On the flip side of this coin, EP is overly ambitious. The fact that it succeeds at this much of its ambition on 5 G's is noteworthy, to say the least, but it still aims a little high for its ammo.
Extra Pulp, like many in its genre, is a series of interconnected vignettes, separated by white-on-black title cards with ironically humorous one-liners about the chapters you're about to see. The main focus here is a cold-as-ice, seemingly invincible hitman named Jimmy (Jerry Dalton his damned self) and his exploits across Birmingham, Alabama... either with a super-hot and nearly naked assistant (Jennifer Lynn's French Vanilla), or a not-nearly-as-hot and thankfully fully clothed Southern-Sopranos partner (Glenn Faulkenberry's Sol).
Meanwhile, over in South Carolina, there's a violent gang of incredibly hot women led by Sheena Cole's Sabrina running protection, extortion and kidnapping rackets all over the gosh darned place, kind of like Microsoft does with upstart software companies that Apple doesn't get to first. Dalton eliminates any question about how bad these bad girls can get just as quickly as he established Jimmy-boy as the darkest thing behind Ray-Bans in the vicinity of the Crimson Tide!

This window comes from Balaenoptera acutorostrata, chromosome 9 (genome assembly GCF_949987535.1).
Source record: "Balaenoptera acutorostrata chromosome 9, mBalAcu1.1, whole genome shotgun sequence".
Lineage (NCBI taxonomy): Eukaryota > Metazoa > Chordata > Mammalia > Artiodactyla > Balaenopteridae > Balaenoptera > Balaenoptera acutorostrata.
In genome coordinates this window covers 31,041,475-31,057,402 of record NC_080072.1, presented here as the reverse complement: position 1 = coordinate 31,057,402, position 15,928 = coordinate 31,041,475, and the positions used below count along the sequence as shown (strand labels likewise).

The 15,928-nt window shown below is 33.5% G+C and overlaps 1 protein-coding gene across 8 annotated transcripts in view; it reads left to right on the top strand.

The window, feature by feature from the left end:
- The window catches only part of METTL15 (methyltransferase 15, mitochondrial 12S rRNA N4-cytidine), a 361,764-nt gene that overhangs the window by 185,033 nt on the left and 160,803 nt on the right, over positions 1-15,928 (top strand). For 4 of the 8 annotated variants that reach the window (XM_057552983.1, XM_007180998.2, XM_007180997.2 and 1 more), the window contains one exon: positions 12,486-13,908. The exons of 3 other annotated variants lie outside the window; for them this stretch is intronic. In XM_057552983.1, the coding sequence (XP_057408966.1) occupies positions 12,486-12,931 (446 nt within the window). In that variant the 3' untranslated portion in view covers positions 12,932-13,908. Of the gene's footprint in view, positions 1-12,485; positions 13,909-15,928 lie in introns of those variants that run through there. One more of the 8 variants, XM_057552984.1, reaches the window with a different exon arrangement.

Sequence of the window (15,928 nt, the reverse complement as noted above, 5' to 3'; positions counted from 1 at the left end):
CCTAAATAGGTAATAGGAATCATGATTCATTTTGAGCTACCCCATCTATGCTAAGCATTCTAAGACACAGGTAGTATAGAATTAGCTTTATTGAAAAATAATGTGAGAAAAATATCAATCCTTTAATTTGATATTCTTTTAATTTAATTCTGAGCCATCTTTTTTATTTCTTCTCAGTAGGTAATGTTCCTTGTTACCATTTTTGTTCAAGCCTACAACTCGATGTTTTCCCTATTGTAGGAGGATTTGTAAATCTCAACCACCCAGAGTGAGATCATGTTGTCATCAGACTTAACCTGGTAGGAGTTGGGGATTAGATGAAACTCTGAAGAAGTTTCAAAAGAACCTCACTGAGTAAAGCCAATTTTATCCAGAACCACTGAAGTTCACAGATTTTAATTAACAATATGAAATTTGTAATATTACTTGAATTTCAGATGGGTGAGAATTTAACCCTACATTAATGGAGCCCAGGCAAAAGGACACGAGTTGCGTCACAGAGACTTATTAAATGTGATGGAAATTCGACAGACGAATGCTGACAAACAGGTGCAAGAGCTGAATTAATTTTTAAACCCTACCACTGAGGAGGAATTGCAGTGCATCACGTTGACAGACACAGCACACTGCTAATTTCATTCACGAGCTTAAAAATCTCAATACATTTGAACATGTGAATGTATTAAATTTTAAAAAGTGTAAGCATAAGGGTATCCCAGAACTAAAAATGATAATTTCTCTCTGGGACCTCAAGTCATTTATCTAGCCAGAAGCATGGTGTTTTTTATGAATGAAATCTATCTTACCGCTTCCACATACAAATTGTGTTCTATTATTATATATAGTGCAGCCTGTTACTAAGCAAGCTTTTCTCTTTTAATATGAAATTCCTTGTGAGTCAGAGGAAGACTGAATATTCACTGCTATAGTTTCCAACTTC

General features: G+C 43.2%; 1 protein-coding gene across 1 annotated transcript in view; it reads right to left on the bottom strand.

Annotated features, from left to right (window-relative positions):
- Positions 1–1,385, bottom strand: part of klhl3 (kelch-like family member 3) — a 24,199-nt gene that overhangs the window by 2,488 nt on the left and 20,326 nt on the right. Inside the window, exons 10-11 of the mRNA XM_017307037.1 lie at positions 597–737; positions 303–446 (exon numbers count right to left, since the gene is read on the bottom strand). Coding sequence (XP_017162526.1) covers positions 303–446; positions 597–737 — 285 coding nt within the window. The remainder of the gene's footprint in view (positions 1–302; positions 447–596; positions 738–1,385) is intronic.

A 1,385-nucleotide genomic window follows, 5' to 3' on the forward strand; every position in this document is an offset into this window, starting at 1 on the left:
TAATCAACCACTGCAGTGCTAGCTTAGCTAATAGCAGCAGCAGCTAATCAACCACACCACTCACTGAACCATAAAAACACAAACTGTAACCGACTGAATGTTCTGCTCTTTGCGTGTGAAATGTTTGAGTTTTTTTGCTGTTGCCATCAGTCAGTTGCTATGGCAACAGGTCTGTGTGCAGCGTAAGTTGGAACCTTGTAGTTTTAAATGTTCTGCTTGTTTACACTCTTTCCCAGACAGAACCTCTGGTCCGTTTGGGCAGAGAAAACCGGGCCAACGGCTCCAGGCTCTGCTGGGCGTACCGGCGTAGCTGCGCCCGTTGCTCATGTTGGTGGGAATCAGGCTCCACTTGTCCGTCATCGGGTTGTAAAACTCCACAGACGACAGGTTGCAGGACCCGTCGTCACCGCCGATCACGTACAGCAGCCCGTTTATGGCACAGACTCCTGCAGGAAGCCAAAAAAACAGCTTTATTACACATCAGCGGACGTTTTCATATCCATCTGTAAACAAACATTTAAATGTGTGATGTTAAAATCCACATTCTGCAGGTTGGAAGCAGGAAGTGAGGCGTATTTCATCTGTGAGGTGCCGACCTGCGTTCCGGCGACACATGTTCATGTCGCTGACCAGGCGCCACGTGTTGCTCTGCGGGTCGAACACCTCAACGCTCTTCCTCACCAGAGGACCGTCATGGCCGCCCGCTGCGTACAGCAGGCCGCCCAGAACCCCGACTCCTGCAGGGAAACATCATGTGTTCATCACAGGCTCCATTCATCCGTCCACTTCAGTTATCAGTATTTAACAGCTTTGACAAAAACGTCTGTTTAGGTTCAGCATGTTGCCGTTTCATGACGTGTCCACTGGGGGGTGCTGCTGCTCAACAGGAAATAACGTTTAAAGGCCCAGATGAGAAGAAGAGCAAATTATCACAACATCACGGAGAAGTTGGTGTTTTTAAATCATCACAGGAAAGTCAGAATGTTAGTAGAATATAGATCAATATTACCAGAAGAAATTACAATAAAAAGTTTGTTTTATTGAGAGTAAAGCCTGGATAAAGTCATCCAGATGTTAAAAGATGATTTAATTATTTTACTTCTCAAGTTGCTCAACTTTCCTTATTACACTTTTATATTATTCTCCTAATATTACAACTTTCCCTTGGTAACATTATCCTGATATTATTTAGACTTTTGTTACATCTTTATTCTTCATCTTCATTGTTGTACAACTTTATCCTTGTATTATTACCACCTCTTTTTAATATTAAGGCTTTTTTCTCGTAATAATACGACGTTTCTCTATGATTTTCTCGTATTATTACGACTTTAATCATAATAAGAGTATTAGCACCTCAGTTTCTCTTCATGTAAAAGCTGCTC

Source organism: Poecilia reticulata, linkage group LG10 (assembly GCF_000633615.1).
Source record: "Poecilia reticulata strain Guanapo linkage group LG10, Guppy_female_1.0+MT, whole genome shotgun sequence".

Amid the chaos lies the linking thread, which is an El Segundo, cheaper-than-cheap, "I'll Buy That For A Dollar"-like gameshow (it's filmed in a storage locker) called "Million Bucks"... on which no one has ever won the million bucks. Assuming they've got it, that is.
At first each segment feels like a compartmentalized sketch, as separate from the next one as Madonna is from the Madonna. However, as we approach Jimmy's "last big job before retirement", it becomes clear as mountain spring wa-wa that these two groups are heading for one hell of a collision. Enter Kimber Leone's Nicki (do I need to mention that she too is really quite hot? Well she is.)! Nicki is a "Hitchick" so bad-ass that she just might be a match for Jimmy himself. They call her the "Necktie" due to her penchant for offing motherfuckers with piano wire necklaces.